Tuilaepa Dr. Sa’ilele Malielegaoi
Foreword of the Palemia
Early in 2015, Dr Peter Swain paid me a courtesy visit at my office.
In the course of our conversation he casually mentioned that it would be useful for posterity if some of my experiences during my long years as a leader of our government were recorded in a memoir. I had also been thinking along the same lines, these are the kinds of activities that are more often undertaken when one has retired.
However, by then the memory has often become blurred as much and therefore lost. It is unusual to writes one memoir when many actors involved are still very much active. I knew that the retelling of past events could open up old wounds.
But history is history. Things must be told exactly as they occurred otherwise the underlying lesson is hidden and buried.
Peter Swain’s casual, thought provoking comments lingered on in my mind, and we agreed to start on the project of compiling a memoir.
Over the last year Dr Swain has made a several visit to Apia to conduct interviews at my office, in between appointments; at my home at Ululoloa, after hours; and in my hotel room, when I was transiting through Auckland during my brief visits to New Zealand for official government business. I am indebted to Peter for his capacity to capture much of the detail of our long conversations, for stimulating my recollections of past events and compiling this memoir.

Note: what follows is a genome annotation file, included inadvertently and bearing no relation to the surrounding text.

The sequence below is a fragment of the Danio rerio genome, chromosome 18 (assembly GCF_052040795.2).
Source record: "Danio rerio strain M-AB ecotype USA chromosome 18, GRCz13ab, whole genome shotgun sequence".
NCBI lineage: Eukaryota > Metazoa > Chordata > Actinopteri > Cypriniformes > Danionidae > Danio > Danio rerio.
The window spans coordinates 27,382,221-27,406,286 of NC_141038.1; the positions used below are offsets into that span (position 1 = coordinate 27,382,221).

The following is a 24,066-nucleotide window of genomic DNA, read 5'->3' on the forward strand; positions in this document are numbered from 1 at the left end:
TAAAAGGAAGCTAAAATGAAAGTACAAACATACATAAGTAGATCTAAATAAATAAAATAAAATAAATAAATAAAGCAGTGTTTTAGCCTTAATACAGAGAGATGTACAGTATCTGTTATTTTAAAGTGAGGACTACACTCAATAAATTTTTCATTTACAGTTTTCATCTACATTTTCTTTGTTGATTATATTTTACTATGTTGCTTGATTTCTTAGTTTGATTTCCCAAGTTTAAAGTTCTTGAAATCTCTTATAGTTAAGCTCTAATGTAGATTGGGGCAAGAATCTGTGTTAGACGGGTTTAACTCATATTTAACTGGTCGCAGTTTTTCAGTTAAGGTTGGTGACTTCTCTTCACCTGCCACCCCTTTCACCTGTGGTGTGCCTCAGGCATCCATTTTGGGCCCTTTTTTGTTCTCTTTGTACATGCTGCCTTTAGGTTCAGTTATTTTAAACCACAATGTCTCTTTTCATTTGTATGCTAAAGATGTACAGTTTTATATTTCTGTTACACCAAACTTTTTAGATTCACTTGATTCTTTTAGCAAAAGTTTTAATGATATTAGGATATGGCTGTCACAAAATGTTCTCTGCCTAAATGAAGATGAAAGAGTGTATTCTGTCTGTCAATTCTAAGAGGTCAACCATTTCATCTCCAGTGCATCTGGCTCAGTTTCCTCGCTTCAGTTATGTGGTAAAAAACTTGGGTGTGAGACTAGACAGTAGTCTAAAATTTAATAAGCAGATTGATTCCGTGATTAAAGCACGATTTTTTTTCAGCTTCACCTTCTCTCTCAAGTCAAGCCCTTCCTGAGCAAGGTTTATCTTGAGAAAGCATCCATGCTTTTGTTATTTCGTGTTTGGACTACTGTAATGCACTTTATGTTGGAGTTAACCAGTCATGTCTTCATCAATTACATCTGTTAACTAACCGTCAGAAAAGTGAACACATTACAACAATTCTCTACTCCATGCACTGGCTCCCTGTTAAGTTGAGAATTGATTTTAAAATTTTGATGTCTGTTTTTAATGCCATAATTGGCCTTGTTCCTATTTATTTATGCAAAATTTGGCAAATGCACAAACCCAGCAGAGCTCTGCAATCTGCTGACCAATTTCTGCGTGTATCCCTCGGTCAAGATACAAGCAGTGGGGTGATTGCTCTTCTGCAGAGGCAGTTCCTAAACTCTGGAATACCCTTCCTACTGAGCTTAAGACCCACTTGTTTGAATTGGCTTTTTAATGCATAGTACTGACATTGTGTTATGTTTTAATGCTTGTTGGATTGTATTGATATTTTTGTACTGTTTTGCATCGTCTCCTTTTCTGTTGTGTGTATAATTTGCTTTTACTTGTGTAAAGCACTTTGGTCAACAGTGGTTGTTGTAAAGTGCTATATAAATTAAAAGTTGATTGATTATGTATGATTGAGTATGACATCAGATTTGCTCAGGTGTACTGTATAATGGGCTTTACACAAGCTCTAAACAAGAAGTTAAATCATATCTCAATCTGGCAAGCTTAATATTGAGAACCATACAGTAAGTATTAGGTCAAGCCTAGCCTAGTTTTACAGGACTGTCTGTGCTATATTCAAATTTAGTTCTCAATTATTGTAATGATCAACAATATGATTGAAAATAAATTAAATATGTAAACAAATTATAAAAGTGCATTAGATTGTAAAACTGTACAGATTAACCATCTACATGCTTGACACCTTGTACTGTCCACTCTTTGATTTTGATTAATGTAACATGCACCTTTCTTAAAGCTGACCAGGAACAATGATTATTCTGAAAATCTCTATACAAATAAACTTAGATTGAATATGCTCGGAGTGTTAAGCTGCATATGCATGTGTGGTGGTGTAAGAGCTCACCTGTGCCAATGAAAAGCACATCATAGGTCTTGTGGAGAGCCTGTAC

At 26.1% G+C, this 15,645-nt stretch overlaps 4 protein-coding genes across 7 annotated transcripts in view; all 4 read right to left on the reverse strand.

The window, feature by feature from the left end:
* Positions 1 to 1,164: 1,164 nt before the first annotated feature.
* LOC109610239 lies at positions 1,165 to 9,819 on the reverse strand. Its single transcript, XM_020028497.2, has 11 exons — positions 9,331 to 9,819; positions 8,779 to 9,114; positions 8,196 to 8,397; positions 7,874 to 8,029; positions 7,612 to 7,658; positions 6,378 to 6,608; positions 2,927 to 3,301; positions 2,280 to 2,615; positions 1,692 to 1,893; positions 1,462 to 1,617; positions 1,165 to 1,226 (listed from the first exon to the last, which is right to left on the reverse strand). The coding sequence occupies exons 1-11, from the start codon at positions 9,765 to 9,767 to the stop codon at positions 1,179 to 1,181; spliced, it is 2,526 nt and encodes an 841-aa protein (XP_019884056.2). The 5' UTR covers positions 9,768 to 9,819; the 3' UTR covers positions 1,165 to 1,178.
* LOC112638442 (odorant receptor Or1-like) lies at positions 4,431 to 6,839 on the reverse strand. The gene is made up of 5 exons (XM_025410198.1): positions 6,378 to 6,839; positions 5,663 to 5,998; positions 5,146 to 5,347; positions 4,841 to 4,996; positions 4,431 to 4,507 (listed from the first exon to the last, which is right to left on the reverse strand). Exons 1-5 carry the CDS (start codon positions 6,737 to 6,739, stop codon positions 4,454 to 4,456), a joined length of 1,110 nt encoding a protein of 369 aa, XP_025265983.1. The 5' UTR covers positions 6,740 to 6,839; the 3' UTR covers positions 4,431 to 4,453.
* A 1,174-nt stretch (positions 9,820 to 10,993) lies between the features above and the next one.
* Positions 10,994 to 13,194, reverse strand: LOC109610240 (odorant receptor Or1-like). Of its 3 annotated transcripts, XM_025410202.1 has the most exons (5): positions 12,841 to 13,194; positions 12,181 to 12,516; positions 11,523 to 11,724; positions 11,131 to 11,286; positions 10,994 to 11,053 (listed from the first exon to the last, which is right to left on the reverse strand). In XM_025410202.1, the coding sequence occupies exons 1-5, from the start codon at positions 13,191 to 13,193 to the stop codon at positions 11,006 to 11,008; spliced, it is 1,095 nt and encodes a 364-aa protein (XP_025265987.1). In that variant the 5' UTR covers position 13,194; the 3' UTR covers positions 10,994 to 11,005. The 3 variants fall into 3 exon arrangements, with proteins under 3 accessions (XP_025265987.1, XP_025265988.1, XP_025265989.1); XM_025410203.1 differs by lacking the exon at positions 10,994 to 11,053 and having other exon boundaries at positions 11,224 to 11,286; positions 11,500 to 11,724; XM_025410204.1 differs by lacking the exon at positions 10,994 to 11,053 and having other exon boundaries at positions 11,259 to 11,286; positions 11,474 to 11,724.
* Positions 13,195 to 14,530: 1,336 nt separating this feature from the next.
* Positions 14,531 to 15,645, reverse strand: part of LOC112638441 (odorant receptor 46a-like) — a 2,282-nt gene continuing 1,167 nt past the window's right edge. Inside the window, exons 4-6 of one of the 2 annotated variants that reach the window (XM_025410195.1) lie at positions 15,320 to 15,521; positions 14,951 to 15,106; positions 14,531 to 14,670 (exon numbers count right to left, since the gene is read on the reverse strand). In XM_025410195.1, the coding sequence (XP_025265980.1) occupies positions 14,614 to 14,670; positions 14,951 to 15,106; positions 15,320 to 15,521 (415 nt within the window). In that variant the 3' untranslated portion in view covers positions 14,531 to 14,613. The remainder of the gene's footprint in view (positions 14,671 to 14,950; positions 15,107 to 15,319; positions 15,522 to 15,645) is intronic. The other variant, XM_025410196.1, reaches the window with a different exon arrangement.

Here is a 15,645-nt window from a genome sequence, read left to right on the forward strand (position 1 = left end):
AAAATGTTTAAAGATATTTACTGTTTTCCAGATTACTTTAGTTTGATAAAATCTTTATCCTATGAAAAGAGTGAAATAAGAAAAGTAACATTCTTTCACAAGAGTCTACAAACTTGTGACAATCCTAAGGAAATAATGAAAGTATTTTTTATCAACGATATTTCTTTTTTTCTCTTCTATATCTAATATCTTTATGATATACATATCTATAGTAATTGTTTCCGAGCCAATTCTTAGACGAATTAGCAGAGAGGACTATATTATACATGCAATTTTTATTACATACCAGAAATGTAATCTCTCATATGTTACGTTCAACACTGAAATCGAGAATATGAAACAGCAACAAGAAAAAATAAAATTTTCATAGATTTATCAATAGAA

In the 2016 general election, the Human Rights Protection Party (HRPP) won 47 out of 50 parliamentary seats, a record achievement with the opposition party being demolished in the process. We were given an overwhelming mandate by the people to execute our policies over the next five years.
I have faced huge challenge as a leader of the HRPP and leader of the government to deliver on the promises set out in our 2016 General Election Manifesto, a process we have faithfully followed since the HRPP won its first election in 1982 and in eight successive general elections.
My undivided attention is called upon to govern Samoa, and I therefore have no spare time personally to write memoir posterity.
This simple political story focuses on issues of great political significance that have a bearing on the development and process of the long-term vision of the HRPP, and especially on what government must do to raise the wellbeing and standard of living of our people.
The HRPP leadership recognized, right from the beginning, that good financial, monetary and economic management and balanced social development also promote good politics, from the point of view not only of our people but also in the eyes of our donor partners who greatly value the proper use of their development assistance.
Whilst the narrative focuses on the leadership and power struggles throughout the period of the HRPP’s custodianship, the party’s ascent to power can also be seen as an accident of history. Party politics was regarded as divisive long before the HRPP came to power. The single event that changed the political landscape in Samoa was the three months strike by public servants over the refusal by the government of Prime Minister Tupuola Efi to compromise on the public service Association’s (PSA’s) request for an overdue salary increase in 1981.